|Codeforces Round #102 (Div. 2)|
For some time the program of rounding numbers that had been developed by the Codeforces participants during one of the previous rounds, helped the citizens of Far Far Away to convert numbers into a more easily readable format. However, as time went by, the economy of the Far Far Away developed and the scale of operations grew. So the King ordered to found the Bank of Far Far Away and very soon even the rounding didn't help to quickly determine even the order of the numbers involved in operations. Besides, rounding a number to an integer wasn't very convenient as a bank needed to operate with all numbers with accuracy of up to 0.01, and not up to an integer.
The King issued yet another order: to introduce financial format to represent numbers denoting amounts of money. The formal rules of storing a number in the financial format are as follows:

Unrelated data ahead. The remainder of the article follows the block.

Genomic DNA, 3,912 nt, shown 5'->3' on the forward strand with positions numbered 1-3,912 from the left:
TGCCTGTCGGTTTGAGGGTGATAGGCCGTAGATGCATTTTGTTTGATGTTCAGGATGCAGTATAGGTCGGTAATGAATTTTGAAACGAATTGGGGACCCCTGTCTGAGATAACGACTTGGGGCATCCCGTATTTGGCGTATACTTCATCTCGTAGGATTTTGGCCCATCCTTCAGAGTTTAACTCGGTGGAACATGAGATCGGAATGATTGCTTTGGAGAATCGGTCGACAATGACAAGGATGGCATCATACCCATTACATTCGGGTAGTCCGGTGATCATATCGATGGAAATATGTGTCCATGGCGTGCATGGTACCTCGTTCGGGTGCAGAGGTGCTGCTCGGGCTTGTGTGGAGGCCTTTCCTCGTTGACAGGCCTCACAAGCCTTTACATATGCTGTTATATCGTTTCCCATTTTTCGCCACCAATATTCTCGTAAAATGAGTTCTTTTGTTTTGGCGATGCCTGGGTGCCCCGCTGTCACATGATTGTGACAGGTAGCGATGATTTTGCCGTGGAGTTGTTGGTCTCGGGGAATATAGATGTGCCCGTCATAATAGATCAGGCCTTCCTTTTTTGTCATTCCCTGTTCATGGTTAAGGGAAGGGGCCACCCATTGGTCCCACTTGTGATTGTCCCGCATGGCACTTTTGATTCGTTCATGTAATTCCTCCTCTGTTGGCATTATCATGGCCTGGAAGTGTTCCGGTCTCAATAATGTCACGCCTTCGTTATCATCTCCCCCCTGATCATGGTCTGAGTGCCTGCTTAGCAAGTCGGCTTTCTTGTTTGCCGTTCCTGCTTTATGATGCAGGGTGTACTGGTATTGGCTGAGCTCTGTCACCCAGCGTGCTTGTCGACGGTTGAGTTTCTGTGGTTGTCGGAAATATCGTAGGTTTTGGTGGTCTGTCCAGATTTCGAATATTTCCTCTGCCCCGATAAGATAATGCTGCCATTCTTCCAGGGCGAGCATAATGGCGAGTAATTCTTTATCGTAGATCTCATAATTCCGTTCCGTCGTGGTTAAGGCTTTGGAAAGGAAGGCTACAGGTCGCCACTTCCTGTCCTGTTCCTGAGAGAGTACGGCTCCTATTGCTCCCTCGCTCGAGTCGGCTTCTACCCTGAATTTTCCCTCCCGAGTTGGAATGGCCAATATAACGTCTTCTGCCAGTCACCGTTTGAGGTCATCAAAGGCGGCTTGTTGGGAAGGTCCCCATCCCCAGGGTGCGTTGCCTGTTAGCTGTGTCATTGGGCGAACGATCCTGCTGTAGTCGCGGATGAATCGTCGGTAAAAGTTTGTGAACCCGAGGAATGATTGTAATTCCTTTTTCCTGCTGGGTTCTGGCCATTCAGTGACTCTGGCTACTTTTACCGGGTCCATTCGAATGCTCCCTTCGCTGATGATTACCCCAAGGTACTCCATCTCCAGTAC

For example, by the above given rules number 2012 will be stored in the financial format as "$2,012.00" and number -12345678.9 will be stored as "($12,345,678.90)".
The merchants of Far Far Away visited you again and expressed much hope that you supply them with the program that can convert arbitrary numbers to the financial format. Can you help them?
The input contains a number that needs to be converted into financial format. The number's notation length does not exceed 100 characters, including (possible) signs "-" (minus) and "." (decimal point). The number's notation is correct, that is:
Print the number given in the input in the financial format by the rules described in the problem statement.
Pay attention to the second and third sample tests. They show that the sign of a number in the financial format (and consequently, the presence or absence of brackets) is determined solely by the sign of the initial number. It does not depend on the sign of the number you got after translating the number to the financial format.